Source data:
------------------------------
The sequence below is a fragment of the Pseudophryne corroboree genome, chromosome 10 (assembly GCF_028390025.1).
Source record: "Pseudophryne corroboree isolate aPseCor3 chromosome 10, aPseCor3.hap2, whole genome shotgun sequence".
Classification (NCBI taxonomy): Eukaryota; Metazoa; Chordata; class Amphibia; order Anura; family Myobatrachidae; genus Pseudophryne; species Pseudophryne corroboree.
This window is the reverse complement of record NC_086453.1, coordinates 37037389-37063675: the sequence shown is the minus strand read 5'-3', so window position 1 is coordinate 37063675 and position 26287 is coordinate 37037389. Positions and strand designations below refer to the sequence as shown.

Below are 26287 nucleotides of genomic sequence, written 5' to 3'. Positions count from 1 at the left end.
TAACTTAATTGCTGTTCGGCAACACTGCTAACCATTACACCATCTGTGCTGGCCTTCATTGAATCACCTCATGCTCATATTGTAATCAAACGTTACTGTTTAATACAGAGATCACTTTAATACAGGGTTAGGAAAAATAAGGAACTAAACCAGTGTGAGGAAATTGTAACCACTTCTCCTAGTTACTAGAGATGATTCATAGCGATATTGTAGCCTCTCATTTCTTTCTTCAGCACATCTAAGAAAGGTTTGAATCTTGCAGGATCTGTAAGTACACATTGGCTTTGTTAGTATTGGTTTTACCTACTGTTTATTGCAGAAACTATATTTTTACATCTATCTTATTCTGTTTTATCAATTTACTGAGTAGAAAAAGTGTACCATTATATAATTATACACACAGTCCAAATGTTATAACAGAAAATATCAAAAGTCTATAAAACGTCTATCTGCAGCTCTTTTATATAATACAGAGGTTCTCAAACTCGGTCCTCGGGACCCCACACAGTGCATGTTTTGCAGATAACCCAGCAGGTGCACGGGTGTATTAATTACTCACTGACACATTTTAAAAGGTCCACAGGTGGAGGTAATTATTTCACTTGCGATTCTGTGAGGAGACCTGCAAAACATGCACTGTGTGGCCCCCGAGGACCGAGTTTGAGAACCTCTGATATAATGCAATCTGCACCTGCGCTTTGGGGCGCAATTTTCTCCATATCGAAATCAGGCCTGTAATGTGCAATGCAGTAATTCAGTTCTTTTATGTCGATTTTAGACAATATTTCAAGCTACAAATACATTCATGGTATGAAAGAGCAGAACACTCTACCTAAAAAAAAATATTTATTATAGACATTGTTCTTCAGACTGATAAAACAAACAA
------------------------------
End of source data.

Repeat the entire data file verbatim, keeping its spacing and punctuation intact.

The sequence below is a fragment of the Pseudophryne corroboree genome, chromosome 10 (assembly GCF_028390025.1).
Source record: "Pseudophryne corroboree isolate aPseCor3 chromosome 10, aPseCor3.hap2, whole genome shotgun sequence".
Classification (NCBI taxonomy): Eukaryota; Metazoa; Chordata; class Amphibia; order Anura; family Myobatrachidae; genus Pseudophryne; species Pseudophryne corroboree.
This window is the reverse complement of record NC_086453.1, coordinates 37037389-37063675: the sequence shown is the minus strand read 5'-3', so window position 1 is coordinate 37063675 and position 26287 is coordinate 37037389. Positions and strand designations below refer to the sequence as shown.

Below are 26287 nucleotides of genomic sequence, written 5' to 3'. Positions count from 1 at the left end.
TAACTTAATTGCTGTTCGGCAACACTGCTAACCATTACACCATCTGTGCTGGCCTTCATTGAATCACCTCATGCTCATATTGTAATCAAACGTTACTGTTTAATACAGAGATCACTTTAATACAGGGTTAGGAAAAATAAGGAACTAAACCAGTGTGAGGAAATTGTAACCACTTCTCCTAGTTACTAGAGATGATTCATAGCGATATTGTAGCCTCTCATTTCTTTCTTCAGCACATCTAAGAAAGGTTTGAATCTTGCAGGATCTGTAAGTACACATTGGCTTTGTTAGTATTGGTTTTACCTACTGTTTATTGCAGAAACTATATTTTTACATCTATCTTATTCTGTTTTATCAATTTACTGAGTAGAAAAAGTGTACCATTATATAATTATACACACAGTCCAAATGTTATAACAGAAAATATCAAAAGTCTATAAAACGTCTATCTGCAGCTCTTTTATATAATACAGAGGTTCTCAAACTCGGTCCTCGGGACCCCACACAGTGCATGTTTTGCAGATAACCCAGCAGGTGCACGGGTGTATTAATTACTCACTGACACATTTTAAAAGGTCCACAGGTGGAGGTAATTATTTCACTTGCGATTCTGTGAGGAGACCTGCAAAACATGCACTGTGTGGCCCCCGAGGACCGAGTTTGAGAACCTCTGATATAATGCAATCTGCACCTGCGCTTTGGGGCGCAATTTTCTCCATATCGAAATCAGGCCTGTAATGTGCAATGCAGTAATTCAGTTCTTTTATGTCGATTTTAGACAATATTTCAAGCTACAAATACATTCATGGTATGAAAGAGCAGAACACTCTACCTAAAAAAAAATATTTATTATAGACATTGTTCTTCAGACTGATAAAACAAACAA